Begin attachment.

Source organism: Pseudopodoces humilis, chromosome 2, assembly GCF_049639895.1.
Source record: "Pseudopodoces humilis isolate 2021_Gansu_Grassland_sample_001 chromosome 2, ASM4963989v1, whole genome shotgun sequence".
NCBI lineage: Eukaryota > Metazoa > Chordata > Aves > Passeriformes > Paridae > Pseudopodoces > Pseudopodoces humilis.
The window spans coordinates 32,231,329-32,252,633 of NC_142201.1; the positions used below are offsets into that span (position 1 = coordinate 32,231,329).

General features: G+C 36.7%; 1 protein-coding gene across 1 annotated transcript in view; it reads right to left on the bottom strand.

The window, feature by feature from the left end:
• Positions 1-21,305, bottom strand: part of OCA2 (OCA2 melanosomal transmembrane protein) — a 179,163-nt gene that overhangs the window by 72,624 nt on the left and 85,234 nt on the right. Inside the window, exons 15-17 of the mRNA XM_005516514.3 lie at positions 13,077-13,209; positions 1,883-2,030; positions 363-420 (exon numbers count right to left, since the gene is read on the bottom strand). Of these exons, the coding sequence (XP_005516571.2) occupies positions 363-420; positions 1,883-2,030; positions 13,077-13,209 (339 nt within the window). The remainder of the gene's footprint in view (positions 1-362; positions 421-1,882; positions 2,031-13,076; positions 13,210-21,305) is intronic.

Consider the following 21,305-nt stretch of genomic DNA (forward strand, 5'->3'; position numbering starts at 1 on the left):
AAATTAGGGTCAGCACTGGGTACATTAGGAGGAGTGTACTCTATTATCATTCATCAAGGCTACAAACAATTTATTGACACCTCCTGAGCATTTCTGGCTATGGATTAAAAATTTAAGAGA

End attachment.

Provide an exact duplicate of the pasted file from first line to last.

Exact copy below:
Source organism: Pseudopodoces humilis, chromosome 2, assembly GCF_049639895.1.
Source record: "Pseudopodoces humilis isolate 2021_Gansu_Grassland_sample_001 chromosome 2, ASM4963989v1, whole genome shotgun sequence".
NCBI lineage: Eukaryota > Metazoa > Chordata > Aves > Passeriformes > Paridae > Pseudopodoces > Pseudopodoces humilis.
The window spans coordinates 32,231,329-32,252,633 of NC_142201.1; the positions used below are offsets into that span (position 1 = coordinate 32,231,329).

General features: G+C 36.7%; 1 protein-coding gene across 1 annotated transcript in view; it reads right to left on the bottom strand.

The window, feature by feature from the left end:
• Positions 1-21,305, bottom strand: part of OCA2 (OCA2 melanosomal transmembrane protein) — a 179,163-nt gene that overhangs the window by 72,624 nt on the left and 85,234 nt on the right. Inside the window, exons 15-17 of the mRNA XM_005516514.3 lie at positions 13,077-13,209; positions 1,883-2,030; positions 363-420 (exon numbers count right to left, since the gene is read on the bottom strand). Of these exons, the coding sequence (XP_005516571.2) occupies positions 363-420; positions 1,883-2,030; positions 13,077-13,209 (339 nt within the window). The remainder of the gene's footprint in view (positions 1-362; positions 421-1,882; positions 2,031-13,076; positions 13,210-21,305) is intronic.

Consider the following 21,305-nt stretch of genomic DNA (forward strand, 5'->3'; position numbering starts at 1 on the left):
AAATTAGGGTCAGCACTGGGTACATTAGGAGGAGTGTACTCTATTATCATTCATCAAGGCTACAAACAATTTATTGACACCTCCTGAGCATTTCTGGCTATGGATTAAAAATTTAAGAGA